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Small molecules modified biomimetic gelatin/hydroxyapatite nanofibers constructing an ideal osteogenic microenvironment with significantly enhanced cranial bone formation

Authors Li D, Zhang K, Shi C, Liu L, Yan G, Liu C, Zhou Y, Hu Y, Sun H, Yang B

Received 17 May 2018

Accepted for publication 1 October 2018

Published 6 November 2018 Volume 2018:13 Pages 7167—7181

DOI https://doi.org/10.2147/IJN.S174553

Checked for plagiarism Yes

Review by Single-blind

Peer reviewers approved by Dr Justinn Cochran

Peer reviewer comments 3

Editor who approved publication: Dr Lei Yang


Daowei Li,1,2 Kai Zhang,2 Ce Shi,1,2 Lijun Liu,1 Guangxing Yan,1 Cangwei Liu,1 Yijun Zhou,1 Yue Hu,1 Hongchen Sun,3 Bai Yang2

1Department of Oral Biology, Jilin Provincial Key Laboratory of Tooth Development and Bone Remodeling, School and Hospital of Stomatology, Jilin University, Changchun, People’s Republic of China; 2Department of Oral Pathology, Liaoning Province Key Laboratory of Oral Disease, School and Hospital of Stomatology, China Medical University, Shenyang, People’s Republic of China; 3Department of Multiscale Diagnosis and Treatment Chemistry, State Key Laboratory of Supramolecular Structure and Materials, College of Chemistry, Jilin University, Changchun, People’s Republic of China

Background: Repair of nonunion critical-sized bone defects is a significant clinical challenge all over the world. Construction of osteogenic microenvironment that provides osteoconductive and osteoinductive signals is a leading strategy.
Materials and methods: In the present study, ascorbic acid (AA) and β-glycerophosphate disodium salt hydrate (β-GP) modified biomimetic gelatin/hydroxyapatite (GH) nanofibrous scaffolds were developed by electrospinning. Then the scaffolds were crosslinked by N-hydroxysulfo-succinimide sodium salt (NHS) and 1-(3-Dimethylaminopropyl)-3-ethylcarbodiimide hydrochloride (EDC). The morphology of the non-crosslinked and crosslinked scaffolds was evaluated by scanning electron microscope (SEM). Fourier transform infrared spectroscopy (FT-IR) was used to assess the interacting model between the small molecules and GH scaffold. Then MTT, Alamar Blue, and CCK8 assays were used to investigate the biocompatibility of the various crosslinked scaffolds. Subsequently, the osteogenic genes expression of bone marrow stromal cells (BMSCs) cultured on the scaffolds were detected by quantitative reverse transcription polymerase chain reaction (qRT-PCR). Finally, the crosslinked scaffolds were implanted in a rat calvarial defect model to assess the osteogenic effects in vivo.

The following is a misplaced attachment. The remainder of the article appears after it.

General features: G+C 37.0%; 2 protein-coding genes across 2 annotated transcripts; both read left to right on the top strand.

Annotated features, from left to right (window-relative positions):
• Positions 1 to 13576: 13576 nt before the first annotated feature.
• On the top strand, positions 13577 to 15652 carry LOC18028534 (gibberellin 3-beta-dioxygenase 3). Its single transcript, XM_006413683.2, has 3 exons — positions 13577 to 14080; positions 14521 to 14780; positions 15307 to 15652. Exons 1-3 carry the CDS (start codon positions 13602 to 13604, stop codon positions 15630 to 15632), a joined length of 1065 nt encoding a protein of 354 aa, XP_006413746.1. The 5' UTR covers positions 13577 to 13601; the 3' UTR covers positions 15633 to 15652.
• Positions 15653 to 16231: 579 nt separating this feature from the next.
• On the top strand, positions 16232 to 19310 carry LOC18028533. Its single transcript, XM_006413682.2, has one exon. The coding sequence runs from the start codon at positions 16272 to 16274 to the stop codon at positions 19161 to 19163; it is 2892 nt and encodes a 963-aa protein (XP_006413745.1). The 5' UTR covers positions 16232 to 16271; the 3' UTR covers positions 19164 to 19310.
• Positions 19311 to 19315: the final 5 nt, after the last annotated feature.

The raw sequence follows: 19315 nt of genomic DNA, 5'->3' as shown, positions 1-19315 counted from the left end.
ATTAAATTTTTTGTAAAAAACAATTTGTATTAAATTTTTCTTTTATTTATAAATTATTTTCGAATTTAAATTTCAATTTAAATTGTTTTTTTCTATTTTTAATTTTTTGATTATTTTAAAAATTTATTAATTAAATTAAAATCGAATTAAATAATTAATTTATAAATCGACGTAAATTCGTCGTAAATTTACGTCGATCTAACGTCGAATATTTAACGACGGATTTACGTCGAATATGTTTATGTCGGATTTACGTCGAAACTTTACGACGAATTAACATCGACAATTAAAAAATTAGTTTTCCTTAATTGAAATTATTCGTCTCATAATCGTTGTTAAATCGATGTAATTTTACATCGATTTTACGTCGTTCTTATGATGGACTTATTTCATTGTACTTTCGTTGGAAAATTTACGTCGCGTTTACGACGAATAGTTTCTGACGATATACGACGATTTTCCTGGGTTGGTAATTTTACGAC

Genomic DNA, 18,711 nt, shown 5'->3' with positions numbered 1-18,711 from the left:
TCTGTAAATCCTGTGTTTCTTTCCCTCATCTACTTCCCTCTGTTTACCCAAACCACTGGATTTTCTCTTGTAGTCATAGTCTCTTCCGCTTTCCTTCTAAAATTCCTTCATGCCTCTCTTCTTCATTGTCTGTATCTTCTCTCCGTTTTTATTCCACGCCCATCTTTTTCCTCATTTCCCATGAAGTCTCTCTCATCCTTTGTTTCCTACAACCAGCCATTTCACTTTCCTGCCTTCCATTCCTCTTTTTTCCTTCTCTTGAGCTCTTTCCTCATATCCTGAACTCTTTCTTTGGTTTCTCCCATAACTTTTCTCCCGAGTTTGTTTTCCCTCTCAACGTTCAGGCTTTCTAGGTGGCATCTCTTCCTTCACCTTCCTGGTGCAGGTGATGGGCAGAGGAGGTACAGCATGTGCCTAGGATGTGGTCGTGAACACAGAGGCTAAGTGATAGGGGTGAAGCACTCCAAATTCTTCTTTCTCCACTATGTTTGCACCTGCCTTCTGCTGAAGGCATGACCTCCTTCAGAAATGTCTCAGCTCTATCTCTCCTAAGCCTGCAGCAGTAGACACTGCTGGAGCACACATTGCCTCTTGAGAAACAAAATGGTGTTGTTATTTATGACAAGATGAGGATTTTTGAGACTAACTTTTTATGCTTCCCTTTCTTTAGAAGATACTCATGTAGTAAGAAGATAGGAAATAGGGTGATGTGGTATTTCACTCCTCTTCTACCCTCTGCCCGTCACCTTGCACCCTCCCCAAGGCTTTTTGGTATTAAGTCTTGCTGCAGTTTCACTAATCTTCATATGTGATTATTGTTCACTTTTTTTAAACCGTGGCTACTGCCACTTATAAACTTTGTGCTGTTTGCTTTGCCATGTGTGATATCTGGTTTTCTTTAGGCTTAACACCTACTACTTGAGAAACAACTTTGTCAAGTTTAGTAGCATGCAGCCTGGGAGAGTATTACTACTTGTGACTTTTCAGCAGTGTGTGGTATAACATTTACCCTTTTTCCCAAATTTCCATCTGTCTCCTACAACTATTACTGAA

Results: SEM results showed that the various scaffolds presented extracellular matrix (ECM)-like fibrous porous structure. (FT-IR) spectrum indicated that AA and β-GP were covalently bonded with GH scaffolds. The MTT, Alamar Blue, and CCK8 assays demonstrated that all the scaffolds can support BMSCs’ growth well. The qRT-PCR results showed that the expression level of Alp and Runx2 in BMSCs on GH/A/B scaffold was about 3.5- and 1.5-fold, respectively, compared with that of GH group on day 7. The results also showed that AA- and β-GP-modified GH scaffolds can significantly induce the higher levels of osteogenic gene expression in a temporal specific manner. Importantly, AA and β-GP synergistically promoted osteoblast differentiation in vitro and dramatically induced bone regeneration in vivo. Impressively, AA and β-GP dual modified GH nanofibrous scaffold could serve as a template for guiding bone regeneration and the bone defects were almost repaired completely (94.28%±5.00%) at 6 weeks. Besides, single AA or β-GP-modified GH nanofibrous scaffolds could repair 62.95%±9.39% and 66.56%±18.45% bone defects, respectively, at 12 weeks in vivo. In addition, AA and β-GP exhibit an anti-inflammatory effect in vivo.
Conclusion: Our data highlighted that, AA, β-GP, and GH nanofibers created a fine osteoconductive and osteoinductive microenvironments for bone regeneration. We demonstrated that AA and β-GP dual modified GH nanofiber is a versatile bone tissue engineering scaffold.

Keywords: microenvironment, bone tissue engineering, β-glycerophosphate disodium salt hydrate, ascorbic acid, gelatin, hydroxyapatite nanofibers

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